To Start the creative process i sought out inspiration from my Mood Board to come up with an icon. Then I sketched them out and created digital renderings below
I opted for the third option from the top due to its perceived practicality, aligning seamlessly with the requirements of an app icon. This choice was driven by several factors, including the icon's simplicity, versatility, and its potential to convey the intended message effectively.
UI and Visibility Design
1. Accessibility
In my comprehensive evaluation, every aspect of buttons, screens, and sections successfully passed the accessibility test, with one exception. The setback occurred specifically with small letters, prompting a strategic adjustment. To address this issue, I increased the font size across the board, ensuring a consistent adherence to accessibility standards.
2. UI Library
In building the UI Library, I started with navigation icons, ensuring both active and inactive states. Expanding to basic icons across the prototype and header area, I maintained a focus on simplicity, consistency, and effectiveness. While facing challenges in measuring inside components initially, I resolved them with insights from helpful YouTube videos, emphasizing straightforward solutions for effective designs. When transitioning to organisms, I navigated the distinction between molecules and organisms, ultimately settling on a designated set after constructive exchanges with the library.
The Final Piece To the Puzzle: Hi-Fi Prototype
1. Hi-Fi Wire Frames
I am particularly pleased with the results as my illustrations effectively function as delightful details, impressing me with how the entire process culminated in a well-crafted design.
2. Hi-Fi Prototype
I refined my design through iterations, implementing decisions aimed at addressing user needs. Please refer below to witness the outcomes of these design enhancements on the interactions.
Project Reflections 
1. Project Impact
Swagology 101 establishes an enjoyable and supportive environment, providing Millennials with a comfortable space to discover their favorite clothing items in the ideal size. This collaborative model extends its applicability to any group facing challenges in finding the perfect fit. As companies increasingly prioritize diverse sizing, this app contributes to the collective goal of enhancing inclusivity. Swagology 101, therefore, serves not only as a valuable resource for individuals but also as a potential channel for companies aiming to boost diversity sales by partnering with the platform.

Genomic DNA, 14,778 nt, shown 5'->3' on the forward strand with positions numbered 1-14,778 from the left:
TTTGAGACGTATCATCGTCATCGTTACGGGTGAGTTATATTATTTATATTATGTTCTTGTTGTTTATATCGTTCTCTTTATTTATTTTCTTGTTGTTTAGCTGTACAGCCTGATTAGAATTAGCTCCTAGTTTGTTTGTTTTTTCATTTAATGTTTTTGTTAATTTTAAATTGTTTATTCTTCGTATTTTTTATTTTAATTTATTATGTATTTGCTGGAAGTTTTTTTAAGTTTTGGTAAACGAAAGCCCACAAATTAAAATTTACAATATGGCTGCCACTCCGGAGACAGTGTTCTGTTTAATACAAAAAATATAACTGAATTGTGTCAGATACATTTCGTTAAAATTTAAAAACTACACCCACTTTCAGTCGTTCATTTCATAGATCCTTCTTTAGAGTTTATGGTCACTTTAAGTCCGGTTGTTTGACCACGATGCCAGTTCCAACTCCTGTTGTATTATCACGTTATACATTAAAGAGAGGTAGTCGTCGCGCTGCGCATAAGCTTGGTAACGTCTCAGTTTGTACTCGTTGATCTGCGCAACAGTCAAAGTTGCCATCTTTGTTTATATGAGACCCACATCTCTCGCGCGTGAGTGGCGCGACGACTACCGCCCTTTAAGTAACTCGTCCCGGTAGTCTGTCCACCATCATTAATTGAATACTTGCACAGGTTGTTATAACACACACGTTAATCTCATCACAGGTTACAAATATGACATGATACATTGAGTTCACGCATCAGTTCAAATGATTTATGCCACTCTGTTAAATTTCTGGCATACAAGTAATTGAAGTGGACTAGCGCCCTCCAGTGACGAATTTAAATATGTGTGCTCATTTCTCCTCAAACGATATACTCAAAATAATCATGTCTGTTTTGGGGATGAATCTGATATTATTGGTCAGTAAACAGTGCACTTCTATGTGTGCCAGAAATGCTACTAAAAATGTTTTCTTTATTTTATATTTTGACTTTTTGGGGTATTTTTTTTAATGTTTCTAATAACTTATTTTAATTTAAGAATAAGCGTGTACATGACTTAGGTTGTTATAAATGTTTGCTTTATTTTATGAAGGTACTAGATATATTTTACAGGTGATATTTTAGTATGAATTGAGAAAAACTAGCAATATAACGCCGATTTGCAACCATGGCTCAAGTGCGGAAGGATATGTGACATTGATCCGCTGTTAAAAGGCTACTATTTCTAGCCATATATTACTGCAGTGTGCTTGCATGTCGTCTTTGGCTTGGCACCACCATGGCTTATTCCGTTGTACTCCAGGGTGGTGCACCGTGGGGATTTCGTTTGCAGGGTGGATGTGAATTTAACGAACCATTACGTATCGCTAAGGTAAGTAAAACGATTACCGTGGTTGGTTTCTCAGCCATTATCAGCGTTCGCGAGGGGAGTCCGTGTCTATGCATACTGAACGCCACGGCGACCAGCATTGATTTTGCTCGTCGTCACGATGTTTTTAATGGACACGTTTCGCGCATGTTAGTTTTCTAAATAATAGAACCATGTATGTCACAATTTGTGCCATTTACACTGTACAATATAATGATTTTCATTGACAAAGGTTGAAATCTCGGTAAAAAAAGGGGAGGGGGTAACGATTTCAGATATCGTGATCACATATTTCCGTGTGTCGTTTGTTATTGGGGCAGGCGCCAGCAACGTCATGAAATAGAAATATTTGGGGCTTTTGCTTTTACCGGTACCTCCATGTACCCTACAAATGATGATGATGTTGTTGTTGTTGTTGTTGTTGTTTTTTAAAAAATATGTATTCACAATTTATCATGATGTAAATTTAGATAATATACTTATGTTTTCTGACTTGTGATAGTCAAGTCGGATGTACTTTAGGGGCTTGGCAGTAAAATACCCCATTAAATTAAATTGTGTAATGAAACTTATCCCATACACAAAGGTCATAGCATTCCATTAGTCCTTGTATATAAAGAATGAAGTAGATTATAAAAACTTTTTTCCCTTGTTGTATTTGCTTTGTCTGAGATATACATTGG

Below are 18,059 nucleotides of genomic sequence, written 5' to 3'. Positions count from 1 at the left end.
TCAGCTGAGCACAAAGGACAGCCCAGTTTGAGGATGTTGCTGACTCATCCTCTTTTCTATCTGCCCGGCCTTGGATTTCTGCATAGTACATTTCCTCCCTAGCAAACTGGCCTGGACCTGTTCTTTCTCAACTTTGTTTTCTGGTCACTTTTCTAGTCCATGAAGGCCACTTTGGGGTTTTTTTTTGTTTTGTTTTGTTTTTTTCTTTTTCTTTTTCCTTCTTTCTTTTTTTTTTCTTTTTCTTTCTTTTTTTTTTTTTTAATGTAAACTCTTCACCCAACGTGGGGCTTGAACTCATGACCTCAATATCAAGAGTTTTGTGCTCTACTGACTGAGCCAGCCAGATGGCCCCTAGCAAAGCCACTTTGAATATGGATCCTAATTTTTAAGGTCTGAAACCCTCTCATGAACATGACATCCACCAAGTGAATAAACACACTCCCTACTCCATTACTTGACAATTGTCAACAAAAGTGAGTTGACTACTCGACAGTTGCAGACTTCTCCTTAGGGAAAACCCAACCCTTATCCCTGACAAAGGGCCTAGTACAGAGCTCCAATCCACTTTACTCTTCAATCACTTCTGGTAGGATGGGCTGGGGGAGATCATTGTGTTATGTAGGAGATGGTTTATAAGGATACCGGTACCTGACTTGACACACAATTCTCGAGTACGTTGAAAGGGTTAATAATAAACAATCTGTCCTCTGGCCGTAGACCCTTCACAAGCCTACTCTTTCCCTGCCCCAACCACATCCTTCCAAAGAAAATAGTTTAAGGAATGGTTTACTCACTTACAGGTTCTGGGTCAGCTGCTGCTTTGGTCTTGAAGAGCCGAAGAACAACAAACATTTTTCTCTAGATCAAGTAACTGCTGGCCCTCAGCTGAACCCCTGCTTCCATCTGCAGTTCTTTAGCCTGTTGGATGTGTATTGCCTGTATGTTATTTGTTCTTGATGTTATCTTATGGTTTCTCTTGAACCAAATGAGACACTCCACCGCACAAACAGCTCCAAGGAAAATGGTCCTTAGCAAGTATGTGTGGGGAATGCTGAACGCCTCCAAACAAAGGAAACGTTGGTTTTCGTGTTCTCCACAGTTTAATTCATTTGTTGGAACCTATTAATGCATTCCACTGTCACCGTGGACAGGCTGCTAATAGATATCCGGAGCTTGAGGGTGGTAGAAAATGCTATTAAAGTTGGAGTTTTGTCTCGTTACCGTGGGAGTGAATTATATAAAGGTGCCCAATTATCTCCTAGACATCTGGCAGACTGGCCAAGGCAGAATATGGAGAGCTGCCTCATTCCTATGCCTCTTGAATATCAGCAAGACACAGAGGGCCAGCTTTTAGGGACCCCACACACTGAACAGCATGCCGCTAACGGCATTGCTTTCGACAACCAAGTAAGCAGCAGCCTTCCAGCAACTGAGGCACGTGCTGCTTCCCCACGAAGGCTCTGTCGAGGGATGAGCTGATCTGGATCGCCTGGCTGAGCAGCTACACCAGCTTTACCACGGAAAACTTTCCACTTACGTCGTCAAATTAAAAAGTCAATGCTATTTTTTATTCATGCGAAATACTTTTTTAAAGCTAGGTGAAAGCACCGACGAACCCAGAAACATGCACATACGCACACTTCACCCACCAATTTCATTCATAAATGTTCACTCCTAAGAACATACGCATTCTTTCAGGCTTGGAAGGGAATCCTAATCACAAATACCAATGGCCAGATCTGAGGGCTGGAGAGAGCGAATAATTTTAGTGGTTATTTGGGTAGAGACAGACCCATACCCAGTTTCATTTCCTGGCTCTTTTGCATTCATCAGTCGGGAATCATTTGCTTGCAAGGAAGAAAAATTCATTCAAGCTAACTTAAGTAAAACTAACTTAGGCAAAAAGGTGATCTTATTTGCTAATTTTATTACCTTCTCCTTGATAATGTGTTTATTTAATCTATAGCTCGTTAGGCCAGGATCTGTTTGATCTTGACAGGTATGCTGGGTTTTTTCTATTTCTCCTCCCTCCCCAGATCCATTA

2. Design Future Consideration
Smart Mirror
Considering alternative applications for the app, I envisioned its adaptation for a smart mirror. This approach, facilitating a user-friendly experience by leveraging the mirror's visibility, emerged as a compelling idea. Below, you'll find user stories, interactive features, sketches, and a mockup illustrating the potential appearance of the app on a smart mirror.
3. Key Learnings
The comprehensive user testing phase brought to light a fundamental key learning—details play a critical role in shaping the overall user experience. Through meticulous examination and feedback from participants, it became evident that the finer nuances within the design, such as button placement, color choices, and text readability, significantly impact how users navigate and interact with the application. Every small detail contributes to the overall cohesiveness and effectiveness of the user interface. This insight underscores the importance of a thorough focus on details in design, as they collectively shape the user's perception and satisfaction, ultimately determining the success of the user experience.
The key learning from the iterative process of sketching and prototyping is invaluable in the realm of design and development. This iterative approach underscores the importance of continual refinement and optimization throughout the design journey. By generating multiple sketches and prototypes, each iteration serves as a stepping stone toward enhancing the final product. This methodology not only allows for the exploration of various design possibilities but also facilitates the incorporation of user feedback and insights at each stage. The iterative process ensures that the design evolves organically, addressing potential issues, improving usability, and enhancing overall user satisfaction. It fosters a dynamic and responsive approach, where constant refinement is embraced as an integral part of achieving a successful and user-centric final outcome.
4. Next Steps
The next steps involve a thoughtful reflection and refinement process. Going back to review each phase with a critical eye is an essential step to identify areas of improvement and address any shortcomings. This retrospective analysis allows for a more comprehensive understanding of the design journey, considering not only what went well but also areas that could benefit from enhancements. By revisiting each phase, it becomes possible to apply the knowledge gained later in the class, incorporating newfound insights and best practices.
This review process serves as an opportunity to iteratively refine the design, ensuring that it aligns more closely with the latest industry standards and emerging design trends. It also provides a chance to address any user feedback received during testing phases, allowing for user-centered improvements. Additionally, considering advancements in design tools or methodologies learned in the course can contribute to a more polished and sophisticated final product.
In essence, these next steps involve a strategic and reflective approach, aiming to elevate the design by integrating lessons learned and continuously striving for excellence in every aspect of the project.